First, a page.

So today was my weekly checkup with the OB/GYN – woohoo! (I never thought I would be so excited about a gyno visit.) My blood pressure and weight are about the same as last week, and baby’s heart rate is 125 bpm. I had a good deal of pressure start last night, so I opted for an internal exam as well. Baby has dropped significantly again and her head it at a -1 to 0 (aka ready for delivery). I’m also dilated at almost 2 and 40% effaced. I’ve had a good deal of pressure on my hips and pelvis for about two weeks now, and it was really encouraging to hear that it has been a progressive pressure. There’s a really big chance that we will see the baby before her due date…possibly even this weekend! So so so exciting!
Today was my “Week 37” midwife visit…not terribly exciting. My strep test from last Friday came back negative, and I gained another few pounds. Blood pressure and baby heart beats were normal. I’m getting a little tired of having to constantly go to the doctor these days and report my tiny inches of progress. It would be nicer if I could enjoy my last month at home before arriving in full labor. I guess the visits have their purpose, though. I watched a few episodes of TLC’s “I Didn’t Know I Was Pregnant” today, and it almost made me wish that that could have happened to me. How awesome to go through eight months of pregnancy and not even be able to recognize it. It would be nice to for-go months of vitamins, morning sickness, and the hyper-awareness of every internal movement. Yes…I am at the please just get this child out of me stage. I thought I was getting better with patience, but I guess I still have some learning to do. Meanwhile I now have some assigned exercises since the baby turned slightly posterior. Moving is more of a chore since my center of gravity is off again, plus the additional few pounds of baby. Not even born yet, and she’s already grounded until she starts teething.
Everything is ready, except for a few last purchases of cloth diapers and a few diaper covers. So now, we wait.
Yesterday we had our last ultrasound. I’ve been measuring a little small for the past month, so the midwife recommended that we make sure everything is still coming along alright. The images weren’t as clear as they were in the first two ultrasounds, and we weren’t able to get any sonograms to take home. Michael recorded the visit again, but it really isn’t nearly as exciting to see this time around. We only saw the back of her head, her femur, stomach, heart, and part of her spine. Granted, everything was much bigger this time around. Still, I’m glad we have some great shots from the first two visits for the baby book.
Results. Baby is doing great! She’s a little over 5 pounds now, and the doctor estimates that she’ll weigh in the lower 7 pound range at birth. Right now she is in the 30th percentile, so she is smaller than average, but not enough to cause concern. Her head is completely downward, faced inward, which is why we weren’t able to get a good pictures of her face. We are sticking with the April 14th due date, and the doctor said to expect her anytime within the next two to four weeks. Considering our initial date was March 30, I think she’ll be here sometime early April. Michael is still hoping for a March baby…we’ll see.
The baby’s recent shift downward has been really nice for me. I can breathe a lot better and my center of gravity is a lot easier on my back and hips for walking and getting around. I was wishing yesterday that I could start running again since almost all the pain is gone. I’ve grown a little restless with all this slow-moving and waddling business. I didn’t run of course, but it’s pretty significant to me to feel like I am able to again. I realize that soon enough I’ll have a whole new type of pain to deal with in recovery, but I’m enjoying this break in the meantime.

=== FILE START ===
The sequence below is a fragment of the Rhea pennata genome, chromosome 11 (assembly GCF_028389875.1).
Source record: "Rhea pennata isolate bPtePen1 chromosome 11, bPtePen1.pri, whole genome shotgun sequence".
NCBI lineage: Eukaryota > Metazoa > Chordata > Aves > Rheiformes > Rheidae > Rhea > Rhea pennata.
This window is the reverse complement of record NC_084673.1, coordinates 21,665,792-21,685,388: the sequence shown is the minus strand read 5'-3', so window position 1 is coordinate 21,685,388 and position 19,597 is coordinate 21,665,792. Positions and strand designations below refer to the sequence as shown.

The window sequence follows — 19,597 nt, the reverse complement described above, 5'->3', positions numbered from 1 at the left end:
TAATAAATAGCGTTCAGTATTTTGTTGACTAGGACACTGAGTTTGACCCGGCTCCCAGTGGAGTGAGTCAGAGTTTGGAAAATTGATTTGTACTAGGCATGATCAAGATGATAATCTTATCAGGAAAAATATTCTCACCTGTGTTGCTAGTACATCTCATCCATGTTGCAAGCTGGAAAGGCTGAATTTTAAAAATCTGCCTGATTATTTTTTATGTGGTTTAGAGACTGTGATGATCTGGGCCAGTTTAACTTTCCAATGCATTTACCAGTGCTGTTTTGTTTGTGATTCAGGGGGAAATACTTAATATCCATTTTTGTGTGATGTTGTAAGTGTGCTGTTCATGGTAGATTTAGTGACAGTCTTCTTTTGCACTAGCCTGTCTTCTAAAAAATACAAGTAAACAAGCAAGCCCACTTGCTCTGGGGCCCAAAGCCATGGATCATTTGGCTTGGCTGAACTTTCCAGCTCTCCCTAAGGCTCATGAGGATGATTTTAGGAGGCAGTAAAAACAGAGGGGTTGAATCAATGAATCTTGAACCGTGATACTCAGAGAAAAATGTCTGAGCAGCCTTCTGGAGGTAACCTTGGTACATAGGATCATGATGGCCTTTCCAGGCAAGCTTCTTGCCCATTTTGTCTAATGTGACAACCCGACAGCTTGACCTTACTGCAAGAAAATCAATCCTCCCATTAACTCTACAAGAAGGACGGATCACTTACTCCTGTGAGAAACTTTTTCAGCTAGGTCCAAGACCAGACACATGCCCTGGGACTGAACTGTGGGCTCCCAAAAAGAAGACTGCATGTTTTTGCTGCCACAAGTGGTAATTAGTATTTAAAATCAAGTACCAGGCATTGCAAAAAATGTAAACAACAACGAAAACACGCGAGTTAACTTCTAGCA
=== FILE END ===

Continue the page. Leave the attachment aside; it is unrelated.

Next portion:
Last Wednesday was our last group session and today I’m at 35 weeks. Hard to believe the time’s really flown by so quickly. Two women in the group have now had their little ones, with a third one disgruntled and overdue. I’ve only gained two pounds within the past month and my uterus measures on the small side (surprise surprise). The midwife suggested I get another ultrasound to make sure the baby’s developing alright, which is now scheduled for next Thursday. Considering my mom had three due dates when she was pregnant with me, and I came about a week after the last one, I’m thinking it’s just par for the course. The baby really does look and feel small in comparison with the other women in my group who are supposedly in the same week and later than me. Most are also my height and general build, so it’s a pretty fair comparison. The best news I’ve heard so far about the whole situation is that the baby is most likely is not going to be 10 pounds. yaaaaaaay! I’m completely fine with a small baby girl, I’m just praying that everything is okay and that she’s not small as a symptom of something more worrisome. She’s still punching and kicking constantly, so it’s hard to be too worried about it. I keep telling her not to get too comfortable in there, because I am ready to move on and not have a 45 week pregnancy. I guess we’ll know more next week. Stay tuned 🙂
Once again a little late posting, but last Wednesday was another now bi-monthly meeting. Baby’s heart rate measured strong in the 140s, I gained another pound, and my blood pressure a wonderful 118/60. Not too much else to report at this time. We talked about different methods of contraception and their effects on milk supply and ovulation. A pediatric dental student also presented a little schpiel on how to best take care of baby teeth.
Things I Learned About Pregnancy and Infant Dental Care:
1) Fluoride-use is frowned upon before age 5 since there is a limit of how much can be digested. We were instructed to find non-fluoride toothpaste for the early years.
2) Baby teeth are fully calcified during pregnancy, and adult teeth by birth.
3) Dentists recommend a first visit at 12 months, which is more to get babies used to the idea of a check-up than anything else.
4) All-night bottles of milk, as well as juice, can increase risk of cavities.
5) Some dentists are scared to treat pregnant women.
6) Dental visits are approved during the second and third trimesters. Some insurance companies will even cover additional cleanings at this time.
7) One big caution as you get farther along is to make sure most of your weight stays on your left side when you are in the cleaning chair to prevent dizziness.